- Restoring the Global Judiciary: Why the U.S. Supreme Court Should Rule in U.S. Foreign Affairs (2019)
- Restoring Separation of Powers in Foreign Affairs, 2 St. John’s Journal of International and Comparative Law 1 (2012)
- Judicial Foreign Relations Authority After 9/11, 56 New York Law School Law Review 121 (2012) [symposium on the tenth anniversary of 9/11]
- Global Power in and Age of Rights, in The U.S. Supreme Court and International Law: Continuity or change?, (William Dodge, Michael Ramsey, David Sloss, eds; Cambridge 2011).
- Constitutional Resolve in a World Changed Utterly, in The U.S. Supreme Court and International Law: Continuity or Change?, (William Dodge, Michael Ramsey, David Sloss, eds; Cambridge 2011).
- Separation of Powers, the Rule of Law, and Executive ‘Creativity’ in Hamdan v. Rumsfeld, in Separation of Powers: The U.S. Perspective (D. Sujatha ed. 2009)
- Surrendering the Rule of Law in Foreign Relations, 32 Fordham Int’l L.J. 1154 (2009).
- Organs Misused and Used, 53 St. Louis University L.J. 137 (2008).
- ‘The Story of the Neutrality Controversy: Struggling Over Presidential Power Outside the Courts’ in Presidential Power Stories (Curtis A. Bradley and Christopher H. Schroeder, eds.) (2008)
- More Real Than Apparent: Separation of Powers, The Rule of Law, and Comparative Executive ‘Creativity’ in Hamdan v. Rumsfeld, CATO SUPREME COURT REVIEW 2005-2006 (2006) [exchange with John Yoo].
- The Most Dangerous Branch Abroad, 30 HARVARD JOURNAL OF LAW AND PUBLIC POLICY 1 (2006) [exchange with Michael Ramsey].
- Executive Power Essentialism and Foreign Affairs, 102 MICHIGAN LAW REVIEW 545 (2004) [with Curtis A. Bradley]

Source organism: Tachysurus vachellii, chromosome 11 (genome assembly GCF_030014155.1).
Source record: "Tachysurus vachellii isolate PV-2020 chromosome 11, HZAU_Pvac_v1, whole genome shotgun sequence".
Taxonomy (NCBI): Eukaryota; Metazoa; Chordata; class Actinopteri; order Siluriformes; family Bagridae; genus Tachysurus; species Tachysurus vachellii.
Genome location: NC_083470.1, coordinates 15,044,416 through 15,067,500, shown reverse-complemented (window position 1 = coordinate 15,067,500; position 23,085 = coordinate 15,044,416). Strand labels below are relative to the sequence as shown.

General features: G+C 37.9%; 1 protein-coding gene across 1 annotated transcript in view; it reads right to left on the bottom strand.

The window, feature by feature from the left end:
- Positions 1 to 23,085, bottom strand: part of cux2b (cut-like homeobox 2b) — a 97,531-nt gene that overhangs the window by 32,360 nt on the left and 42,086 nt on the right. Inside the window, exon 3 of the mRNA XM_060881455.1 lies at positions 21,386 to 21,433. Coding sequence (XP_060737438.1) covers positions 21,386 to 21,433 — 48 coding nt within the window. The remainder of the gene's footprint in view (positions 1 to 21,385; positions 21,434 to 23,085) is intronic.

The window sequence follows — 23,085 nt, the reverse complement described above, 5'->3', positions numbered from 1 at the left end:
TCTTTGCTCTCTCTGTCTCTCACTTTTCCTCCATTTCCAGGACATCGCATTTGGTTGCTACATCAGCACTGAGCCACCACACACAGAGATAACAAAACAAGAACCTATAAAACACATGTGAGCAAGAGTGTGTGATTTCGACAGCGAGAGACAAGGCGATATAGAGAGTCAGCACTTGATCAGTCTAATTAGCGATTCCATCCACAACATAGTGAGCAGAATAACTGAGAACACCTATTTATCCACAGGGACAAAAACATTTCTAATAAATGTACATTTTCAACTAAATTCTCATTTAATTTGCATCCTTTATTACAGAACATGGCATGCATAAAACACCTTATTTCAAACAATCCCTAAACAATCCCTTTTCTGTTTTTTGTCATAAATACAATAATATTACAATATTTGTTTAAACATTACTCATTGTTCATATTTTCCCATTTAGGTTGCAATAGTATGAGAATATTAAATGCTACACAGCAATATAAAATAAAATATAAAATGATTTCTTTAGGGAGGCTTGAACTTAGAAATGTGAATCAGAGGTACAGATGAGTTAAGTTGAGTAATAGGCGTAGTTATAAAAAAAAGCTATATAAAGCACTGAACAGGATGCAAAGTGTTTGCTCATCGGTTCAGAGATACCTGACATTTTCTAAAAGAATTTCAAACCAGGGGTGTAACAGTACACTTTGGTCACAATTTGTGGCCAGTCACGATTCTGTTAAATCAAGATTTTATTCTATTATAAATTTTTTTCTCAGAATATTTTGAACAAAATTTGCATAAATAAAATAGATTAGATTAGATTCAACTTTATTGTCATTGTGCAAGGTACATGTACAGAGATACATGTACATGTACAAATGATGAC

- The Future and Past of U.S. Foreign Relations Law, 67 LAW AND CONTEMPORARY PROBLEMS (2004)
- Aim Globally: The Place of Foreign Affairs Law in the U.S. Constitutional Canon 17 CONSTITUTIONAL COMMENTARY 205 (2000)
- History Right?: Historical Scholarship, Original Understanding, and Treaties as ‘Supreme Law of the Land,’ 99 COLUMBIA LAW REVIEW 2095 (1999)
- The Most Dangerous Branch, 105 YALE LAW JOURNAL 1725 (1996)
INTERNATIONAL HUMAN RIGHTS
- One Country, Which Direction?: Hong Kong 15 Years After the Handover, 51 COLUMBIA JOURNAL OF TRANSNATIONAL LAW 275 (2013)
- Keynote: ‘But for Wuhan?: Do Foreign Law Schools That Operate in Authoritarian Regimes Have Human Rights Obligations?,” 5 DREXEL LAW REVIEW (2013)
- Human Rights Law, American Justice, and the “War on Terror,” 25 OAH MAGAZINE OF HISTORY 35 (2011).
- Judicial Globalization in the Service of Self-Government, 20 ETHICS & INTERNATIONAL AFFAIRS 477 (2006).
- Separation of Powers in a Global Context, in JUDGES, TRANSITION, AND HUMAN RIGHTS (John Morrison et al. eds., 2006)
- Rawls, Rights, and Reality, in UNIVERSAL HUMAN RIGHTS AND BULWARKS OF LOCALISM (Christopher Eisgruber and Andras Sajo eds., 2005)
- Exporting Despair: U.S. Aid Policy and the Right to Health in Kenya, 28 FORDHAM INTERNATIONAL LAW JOURNAL 1 (2005) [with Tracy Higgins and Mehlika Hoodbhoy].
- Unjust Order: Malaysia’s Internal Security Act (2003) [with Nicole Fritz]
- Presumed Guilty? Criminal Justice and Human Rights in Mexico (Crowley Program & Centrode Derechos Humanos Miguel Agustin Pro Juarez, 2001)
- One Country, Two Legal Systems?: A Report on the Rule of Law in Hong Kong Two Years After the Resumption of Chinese Sovereignty, 55 RECORD OF THE ASSOCIATION OF THE BAR OF THE CITY OF THE CITY OF NEW YORK 325 (2000) [Co-author and editor]
- Obstacles to Reform: Exceptional Courts, Police Impunity and Persecution of Rights Defenders in Turkey (1999) [Co-author and editor]
- Justice on Trial: State Security Courts, Police Impunity, and the Intimidation of Human Rights Defenders in Turkey, 22 FORDHAM INTERNATIONAL LAW JOURNAL 2129 (1999) [Co-author and editor]
- At the Crossroads: Human Rights and the Northern Ireland Peace Process, (Lawyers Committee for Human Rights, 1996) [Co-author and editor]